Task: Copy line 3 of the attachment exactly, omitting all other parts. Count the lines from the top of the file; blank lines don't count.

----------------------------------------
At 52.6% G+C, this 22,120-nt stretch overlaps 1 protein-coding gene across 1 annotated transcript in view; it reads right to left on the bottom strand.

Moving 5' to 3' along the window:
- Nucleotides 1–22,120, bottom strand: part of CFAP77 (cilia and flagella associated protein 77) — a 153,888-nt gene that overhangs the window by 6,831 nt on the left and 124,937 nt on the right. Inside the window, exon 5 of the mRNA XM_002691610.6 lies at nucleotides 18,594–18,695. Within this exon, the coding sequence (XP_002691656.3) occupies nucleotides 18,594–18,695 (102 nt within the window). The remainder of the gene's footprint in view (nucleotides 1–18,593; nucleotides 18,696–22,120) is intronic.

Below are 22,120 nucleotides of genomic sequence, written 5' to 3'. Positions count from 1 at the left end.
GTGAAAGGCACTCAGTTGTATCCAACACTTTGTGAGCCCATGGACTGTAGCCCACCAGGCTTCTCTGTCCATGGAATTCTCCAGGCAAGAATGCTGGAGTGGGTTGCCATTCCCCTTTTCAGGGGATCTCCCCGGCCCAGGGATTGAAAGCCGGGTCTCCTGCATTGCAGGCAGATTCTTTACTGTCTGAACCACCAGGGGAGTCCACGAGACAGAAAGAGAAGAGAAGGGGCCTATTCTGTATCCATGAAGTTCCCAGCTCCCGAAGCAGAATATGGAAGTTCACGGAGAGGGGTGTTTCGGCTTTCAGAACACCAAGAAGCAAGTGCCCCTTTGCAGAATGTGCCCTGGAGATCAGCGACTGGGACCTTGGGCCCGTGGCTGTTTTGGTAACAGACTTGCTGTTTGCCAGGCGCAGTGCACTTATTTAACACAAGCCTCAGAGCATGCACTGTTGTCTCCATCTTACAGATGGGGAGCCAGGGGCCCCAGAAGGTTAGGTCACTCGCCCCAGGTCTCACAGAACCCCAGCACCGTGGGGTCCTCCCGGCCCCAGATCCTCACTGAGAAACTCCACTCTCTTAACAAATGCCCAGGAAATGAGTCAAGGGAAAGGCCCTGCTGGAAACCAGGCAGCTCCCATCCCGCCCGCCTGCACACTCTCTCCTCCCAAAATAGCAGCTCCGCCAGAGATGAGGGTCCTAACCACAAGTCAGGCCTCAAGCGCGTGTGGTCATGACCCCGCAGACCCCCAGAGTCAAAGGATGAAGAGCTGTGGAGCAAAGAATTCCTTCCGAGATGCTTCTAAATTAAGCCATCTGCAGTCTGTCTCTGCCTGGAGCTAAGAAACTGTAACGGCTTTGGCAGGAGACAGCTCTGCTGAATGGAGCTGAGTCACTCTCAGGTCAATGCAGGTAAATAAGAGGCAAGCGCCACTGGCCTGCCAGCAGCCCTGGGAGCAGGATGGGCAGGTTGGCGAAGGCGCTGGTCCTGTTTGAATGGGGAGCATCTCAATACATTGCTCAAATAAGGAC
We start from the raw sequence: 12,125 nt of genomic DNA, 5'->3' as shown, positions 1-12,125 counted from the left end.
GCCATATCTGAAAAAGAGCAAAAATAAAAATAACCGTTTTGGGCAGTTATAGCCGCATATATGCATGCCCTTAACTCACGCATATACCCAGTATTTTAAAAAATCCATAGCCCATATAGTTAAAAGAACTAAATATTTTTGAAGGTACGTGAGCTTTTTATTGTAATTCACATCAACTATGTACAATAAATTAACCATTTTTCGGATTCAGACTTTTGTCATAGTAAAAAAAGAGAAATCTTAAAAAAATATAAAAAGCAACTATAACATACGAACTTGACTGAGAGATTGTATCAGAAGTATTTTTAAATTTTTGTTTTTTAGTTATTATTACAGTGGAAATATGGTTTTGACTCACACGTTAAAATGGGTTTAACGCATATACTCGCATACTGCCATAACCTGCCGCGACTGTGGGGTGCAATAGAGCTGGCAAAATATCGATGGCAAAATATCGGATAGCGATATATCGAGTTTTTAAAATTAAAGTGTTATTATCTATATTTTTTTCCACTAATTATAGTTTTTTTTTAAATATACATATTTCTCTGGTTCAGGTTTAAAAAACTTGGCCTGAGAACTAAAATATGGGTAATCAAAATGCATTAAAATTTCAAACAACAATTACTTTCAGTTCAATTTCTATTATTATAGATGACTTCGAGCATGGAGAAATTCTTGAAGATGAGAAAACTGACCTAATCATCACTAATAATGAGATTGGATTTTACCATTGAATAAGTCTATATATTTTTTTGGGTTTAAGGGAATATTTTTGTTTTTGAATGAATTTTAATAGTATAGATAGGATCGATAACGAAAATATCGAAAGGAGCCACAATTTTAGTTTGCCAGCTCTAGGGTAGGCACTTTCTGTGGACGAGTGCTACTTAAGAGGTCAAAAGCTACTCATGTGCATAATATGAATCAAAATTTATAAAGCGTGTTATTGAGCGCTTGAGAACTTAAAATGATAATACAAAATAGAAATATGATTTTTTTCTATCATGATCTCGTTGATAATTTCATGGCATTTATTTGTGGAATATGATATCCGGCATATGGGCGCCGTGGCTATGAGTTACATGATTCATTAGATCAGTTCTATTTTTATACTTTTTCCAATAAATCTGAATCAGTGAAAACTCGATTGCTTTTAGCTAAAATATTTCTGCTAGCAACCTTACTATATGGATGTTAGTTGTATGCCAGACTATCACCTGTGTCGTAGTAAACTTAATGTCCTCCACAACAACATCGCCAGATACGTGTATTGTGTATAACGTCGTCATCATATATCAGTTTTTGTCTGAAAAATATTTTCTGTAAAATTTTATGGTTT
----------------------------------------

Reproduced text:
- Nucleotides 1–22,120, bottom strand: part of CFAP77 (cilia and flagella associated protein 77) — a 153,888-nt gene that overhangs the window by 6,831 nt on the left and 124,937 nt on the right. Inside the window, exon 5 of the mRNA XM_002691610.6 lies at nucleotides 18,594–18,695. Within this exon, the coding sequence (XP_002691656.3) occupies nucleotides 18,594–18,695 (102 nt within the window). The remainder of the gene's footprint in view (nucleotides 1–18,593; nucleotides 18,696–22,120) is intronic.